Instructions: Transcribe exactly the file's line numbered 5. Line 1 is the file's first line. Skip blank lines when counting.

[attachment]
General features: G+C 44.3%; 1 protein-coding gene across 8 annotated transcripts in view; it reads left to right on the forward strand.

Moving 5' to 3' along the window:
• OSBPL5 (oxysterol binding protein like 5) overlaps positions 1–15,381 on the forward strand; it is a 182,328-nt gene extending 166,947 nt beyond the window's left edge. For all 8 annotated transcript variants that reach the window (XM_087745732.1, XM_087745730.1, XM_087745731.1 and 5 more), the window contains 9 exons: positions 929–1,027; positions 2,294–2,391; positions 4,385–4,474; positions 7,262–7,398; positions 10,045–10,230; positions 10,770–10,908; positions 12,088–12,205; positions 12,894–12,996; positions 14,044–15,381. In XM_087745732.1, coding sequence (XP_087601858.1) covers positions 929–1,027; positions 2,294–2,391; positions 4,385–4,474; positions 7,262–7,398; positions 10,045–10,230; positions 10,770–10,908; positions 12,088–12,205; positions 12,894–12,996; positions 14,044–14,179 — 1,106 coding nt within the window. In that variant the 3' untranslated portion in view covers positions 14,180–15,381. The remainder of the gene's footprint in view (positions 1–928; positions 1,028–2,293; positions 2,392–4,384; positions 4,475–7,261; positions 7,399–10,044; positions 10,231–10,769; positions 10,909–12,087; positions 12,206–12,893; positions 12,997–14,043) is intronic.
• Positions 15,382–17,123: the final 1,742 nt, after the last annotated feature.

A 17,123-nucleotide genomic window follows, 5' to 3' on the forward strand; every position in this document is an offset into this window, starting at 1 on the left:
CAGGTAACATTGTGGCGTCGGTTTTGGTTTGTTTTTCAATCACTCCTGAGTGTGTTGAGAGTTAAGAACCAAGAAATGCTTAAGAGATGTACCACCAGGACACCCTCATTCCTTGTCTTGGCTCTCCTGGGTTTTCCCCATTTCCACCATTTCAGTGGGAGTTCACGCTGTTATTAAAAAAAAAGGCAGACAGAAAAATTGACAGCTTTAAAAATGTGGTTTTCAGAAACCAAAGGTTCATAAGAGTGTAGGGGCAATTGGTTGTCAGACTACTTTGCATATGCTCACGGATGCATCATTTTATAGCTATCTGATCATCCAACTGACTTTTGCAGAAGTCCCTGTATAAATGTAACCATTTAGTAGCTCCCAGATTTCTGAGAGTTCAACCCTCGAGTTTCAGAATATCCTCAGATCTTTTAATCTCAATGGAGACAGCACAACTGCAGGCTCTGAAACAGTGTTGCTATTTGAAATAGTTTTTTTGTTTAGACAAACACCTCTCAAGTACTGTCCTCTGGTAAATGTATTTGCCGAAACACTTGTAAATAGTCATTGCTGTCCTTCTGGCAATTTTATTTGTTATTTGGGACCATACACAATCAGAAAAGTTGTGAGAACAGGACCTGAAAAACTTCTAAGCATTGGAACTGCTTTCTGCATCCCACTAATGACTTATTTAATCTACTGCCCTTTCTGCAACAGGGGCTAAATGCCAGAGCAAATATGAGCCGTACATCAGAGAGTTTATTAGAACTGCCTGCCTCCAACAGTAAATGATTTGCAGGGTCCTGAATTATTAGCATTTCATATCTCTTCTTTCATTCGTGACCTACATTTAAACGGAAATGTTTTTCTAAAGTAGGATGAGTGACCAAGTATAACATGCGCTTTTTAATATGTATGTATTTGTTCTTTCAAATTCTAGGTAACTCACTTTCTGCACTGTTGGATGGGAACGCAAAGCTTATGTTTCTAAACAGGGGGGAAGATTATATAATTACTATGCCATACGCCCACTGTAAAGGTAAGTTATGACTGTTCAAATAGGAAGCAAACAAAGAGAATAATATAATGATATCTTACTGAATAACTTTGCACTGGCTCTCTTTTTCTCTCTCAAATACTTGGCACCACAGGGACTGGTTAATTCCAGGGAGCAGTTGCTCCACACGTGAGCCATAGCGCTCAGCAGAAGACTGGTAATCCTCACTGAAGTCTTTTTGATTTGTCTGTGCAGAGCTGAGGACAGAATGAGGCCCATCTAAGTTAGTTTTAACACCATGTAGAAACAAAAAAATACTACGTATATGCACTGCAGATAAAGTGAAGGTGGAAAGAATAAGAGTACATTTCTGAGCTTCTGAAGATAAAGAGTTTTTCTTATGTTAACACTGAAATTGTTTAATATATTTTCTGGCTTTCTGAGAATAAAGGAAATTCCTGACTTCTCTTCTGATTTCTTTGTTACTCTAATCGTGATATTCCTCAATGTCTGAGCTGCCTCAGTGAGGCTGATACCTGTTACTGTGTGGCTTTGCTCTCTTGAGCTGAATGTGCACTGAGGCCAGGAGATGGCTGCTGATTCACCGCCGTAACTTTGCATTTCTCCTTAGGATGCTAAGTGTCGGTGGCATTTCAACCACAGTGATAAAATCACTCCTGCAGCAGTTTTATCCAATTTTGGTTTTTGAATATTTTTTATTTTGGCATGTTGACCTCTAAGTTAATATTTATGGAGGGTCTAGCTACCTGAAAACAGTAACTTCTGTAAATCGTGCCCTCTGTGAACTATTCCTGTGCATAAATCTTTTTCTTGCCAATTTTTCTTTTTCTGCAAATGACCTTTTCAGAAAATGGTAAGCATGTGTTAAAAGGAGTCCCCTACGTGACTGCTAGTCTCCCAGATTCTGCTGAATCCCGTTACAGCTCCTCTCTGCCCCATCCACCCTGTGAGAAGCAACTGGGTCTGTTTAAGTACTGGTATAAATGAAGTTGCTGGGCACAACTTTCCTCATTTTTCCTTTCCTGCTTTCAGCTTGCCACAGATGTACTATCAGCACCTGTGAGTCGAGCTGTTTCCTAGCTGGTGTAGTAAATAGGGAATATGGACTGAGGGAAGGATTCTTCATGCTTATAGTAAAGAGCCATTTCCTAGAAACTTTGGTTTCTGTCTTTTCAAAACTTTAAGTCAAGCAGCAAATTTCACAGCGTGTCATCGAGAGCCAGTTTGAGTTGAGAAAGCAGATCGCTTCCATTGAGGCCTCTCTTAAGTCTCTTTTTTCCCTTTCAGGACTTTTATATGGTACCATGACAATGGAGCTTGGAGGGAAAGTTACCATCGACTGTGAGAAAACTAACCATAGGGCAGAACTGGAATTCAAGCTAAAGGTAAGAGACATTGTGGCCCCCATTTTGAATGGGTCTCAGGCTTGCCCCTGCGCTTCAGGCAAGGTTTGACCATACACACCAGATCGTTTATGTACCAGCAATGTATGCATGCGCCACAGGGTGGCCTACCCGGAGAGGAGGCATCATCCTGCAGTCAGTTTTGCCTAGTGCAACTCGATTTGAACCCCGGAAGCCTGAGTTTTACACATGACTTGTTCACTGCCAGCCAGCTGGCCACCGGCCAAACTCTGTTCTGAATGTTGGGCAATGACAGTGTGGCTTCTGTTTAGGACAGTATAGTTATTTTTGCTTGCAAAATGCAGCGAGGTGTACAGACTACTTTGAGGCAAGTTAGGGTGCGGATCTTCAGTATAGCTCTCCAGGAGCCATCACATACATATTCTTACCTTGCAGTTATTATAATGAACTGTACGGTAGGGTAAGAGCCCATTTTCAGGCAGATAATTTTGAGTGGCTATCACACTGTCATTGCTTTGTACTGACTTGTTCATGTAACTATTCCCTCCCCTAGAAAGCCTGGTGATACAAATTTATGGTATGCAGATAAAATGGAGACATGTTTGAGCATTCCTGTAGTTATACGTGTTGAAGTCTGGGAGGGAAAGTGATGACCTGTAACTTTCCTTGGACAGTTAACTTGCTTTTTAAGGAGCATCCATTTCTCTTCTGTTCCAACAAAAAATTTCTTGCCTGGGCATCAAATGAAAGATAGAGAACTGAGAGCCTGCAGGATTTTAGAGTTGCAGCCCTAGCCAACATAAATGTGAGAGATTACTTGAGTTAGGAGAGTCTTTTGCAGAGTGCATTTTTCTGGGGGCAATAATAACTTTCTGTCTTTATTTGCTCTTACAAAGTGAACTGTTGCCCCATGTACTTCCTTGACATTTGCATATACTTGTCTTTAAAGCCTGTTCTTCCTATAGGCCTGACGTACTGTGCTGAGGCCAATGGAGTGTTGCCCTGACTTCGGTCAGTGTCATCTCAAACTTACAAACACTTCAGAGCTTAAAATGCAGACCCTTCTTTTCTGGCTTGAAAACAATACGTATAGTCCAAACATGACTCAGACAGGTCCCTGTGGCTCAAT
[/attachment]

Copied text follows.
A 17,123-nucleotide genomic window follows, 5' to 3' on the forward strand; every position in this document is an offset into this window, starting at 1 on the left: